When we tell ourselves, “I shouldn’t do” something, we’re almost immediately on a trajectory toward doing that thing.
The human brain just doesn’t seem to respond well to “shouldn’t.”
For some of us, saying “shouldn’t” promptly triggers the thought, “you can’t tell me what to do”…even if it’s US who is telling us we “shouldn’t” do that thing.
For other people, saying “shouldn’t” triggers memories of being controlled against our will…and we immediately either panic or push back against those memories and feelings.
For still others, the word “shouldn’t” conjures up feelings of shame and inadequacy, as if we’re being admonished for wanting to do something we “shouldn’t” want to do, or wouldn’t want to do if we were just “better” people.
As a rule, behavior changes that are made primarily out of shame just don’t stick.
We tend to rebel against them sooner or later.
So there are al of these well-established reasons why using the word “shouldn’t” doesn’t tend to work well to create or reinforce behavior change…and yet, our culture tries to use that word to change and manage our behavior ALL THE TIME.
We’re told we “shouldn’t” use certain words.
We’re told we “shouldn’t” even WANT to do certain things (anybody who has ever struggled to give up smoking or an additive substance can attest to the intense social pressure that tries to shame them for being an addict).
The over-use of “shoudln’t” isn’t limited to the culture, either.
We tell ourselves we “shouldn’t” do things all the time.
We tell ourselves we shouldn’t eat certain foods in certain amounts, we shoudln’t spend so much time on the internet, we shouldn’t spend that money, we shouldn’t date (or even be attracted to) that person.
It’s not hard to see where all these “shouldn’t”’s gets us.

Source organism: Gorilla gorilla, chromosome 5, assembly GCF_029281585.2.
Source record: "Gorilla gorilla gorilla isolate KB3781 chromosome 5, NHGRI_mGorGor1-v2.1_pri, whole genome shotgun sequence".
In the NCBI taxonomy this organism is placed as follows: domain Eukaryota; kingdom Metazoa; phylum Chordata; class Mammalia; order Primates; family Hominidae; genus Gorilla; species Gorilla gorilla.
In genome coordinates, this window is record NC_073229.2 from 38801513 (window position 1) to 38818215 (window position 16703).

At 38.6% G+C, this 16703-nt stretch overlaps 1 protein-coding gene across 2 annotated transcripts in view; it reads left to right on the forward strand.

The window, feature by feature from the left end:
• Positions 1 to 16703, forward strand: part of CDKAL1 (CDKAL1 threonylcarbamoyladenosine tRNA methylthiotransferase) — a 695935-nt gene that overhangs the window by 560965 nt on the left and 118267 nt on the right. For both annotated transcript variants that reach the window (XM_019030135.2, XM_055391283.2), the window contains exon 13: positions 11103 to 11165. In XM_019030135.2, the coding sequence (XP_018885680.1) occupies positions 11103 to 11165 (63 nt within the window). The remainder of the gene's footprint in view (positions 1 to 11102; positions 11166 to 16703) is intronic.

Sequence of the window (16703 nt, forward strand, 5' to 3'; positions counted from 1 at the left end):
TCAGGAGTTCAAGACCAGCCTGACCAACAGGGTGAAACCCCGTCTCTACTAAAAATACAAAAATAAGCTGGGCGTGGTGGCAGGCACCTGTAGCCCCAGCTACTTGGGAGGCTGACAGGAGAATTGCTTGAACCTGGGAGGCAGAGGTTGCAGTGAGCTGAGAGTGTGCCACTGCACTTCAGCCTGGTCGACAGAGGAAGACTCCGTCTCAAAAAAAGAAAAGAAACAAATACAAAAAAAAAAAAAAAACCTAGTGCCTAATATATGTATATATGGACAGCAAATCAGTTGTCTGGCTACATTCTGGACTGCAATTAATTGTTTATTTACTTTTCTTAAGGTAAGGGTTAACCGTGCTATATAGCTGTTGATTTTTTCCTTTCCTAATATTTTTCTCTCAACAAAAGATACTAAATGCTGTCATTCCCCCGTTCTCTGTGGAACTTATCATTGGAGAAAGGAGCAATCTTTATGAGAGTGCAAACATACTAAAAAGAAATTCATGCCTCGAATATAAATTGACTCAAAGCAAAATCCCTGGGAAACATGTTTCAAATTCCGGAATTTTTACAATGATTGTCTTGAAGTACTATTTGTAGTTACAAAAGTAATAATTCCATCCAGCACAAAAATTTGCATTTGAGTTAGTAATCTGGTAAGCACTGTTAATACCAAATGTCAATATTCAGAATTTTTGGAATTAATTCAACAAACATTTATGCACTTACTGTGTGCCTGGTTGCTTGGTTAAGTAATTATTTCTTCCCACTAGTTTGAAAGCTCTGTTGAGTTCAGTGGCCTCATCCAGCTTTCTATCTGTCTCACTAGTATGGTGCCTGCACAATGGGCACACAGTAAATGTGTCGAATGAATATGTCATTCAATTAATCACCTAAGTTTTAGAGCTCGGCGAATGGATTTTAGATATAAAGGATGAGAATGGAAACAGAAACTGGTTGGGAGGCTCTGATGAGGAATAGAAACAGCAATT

If “shouldn’t” doesn’t work to manage our behavior, then, what CAN we tell ourselves that MIGHT help?
I like to get away from the very idea of “should” and “shouldn’t” thinking…and instead nudge toward what I call “could” or “possibly” thinking.
When you’re struggling with a behavior that is in conflict with a goal of yours, and you’re tempted to pull out the word “shouldn’t”…take a step back.
Look at the situation, and ask yourself: if I DIDN”T do this thing that I think I “shouldn’t” do…what might my alternatives be?
If I don’t want to smoke, instead of beating myself up with the statement that “I shouldn’t smoke”— which will actually INCREASE my chances of lighting up— can I think of something ELSE I can do right here, right now, that might serve the same purpose as smoking?
If I don’t want to use my drug of choice right now, instead of beating myself up with the statement that “I shouldn’t use”…can I think of something ELSE I can do in this moment to feel good and relive tension?
If I don’t want to overeat right now, instead of beating myself up with the statement “I shouldn’t eat that thing in that amount”…is there something ELSE I can do in this moment?
It’s a subtle shift…but it can make all the difference in the world.
Our brains don’t do well with negative thinking— that is, telling them what NOT to do.
“Don’t think of a pink elephant.” See?
We’re just not wired to think in terms of “don’t do that” or “don’t want that.”
We’re better, however, at thinking in terms of “try doing this instead.”
Instead of smoking, take ten deep, slow breaths.
Instead of spending, think about enjoying some of the purchases you’ve ALREADY made.
Mind you: many of the alternatives you come up with WILL be imperfect.
They may not be as objectively “successful” as the behavior that you’re looking to avoid…but I will take trying to shift over to a replacement behavior over beating yourself over the head with “I shouldn’t do this,” and trying to white-knuckle your way trough it, every single time.
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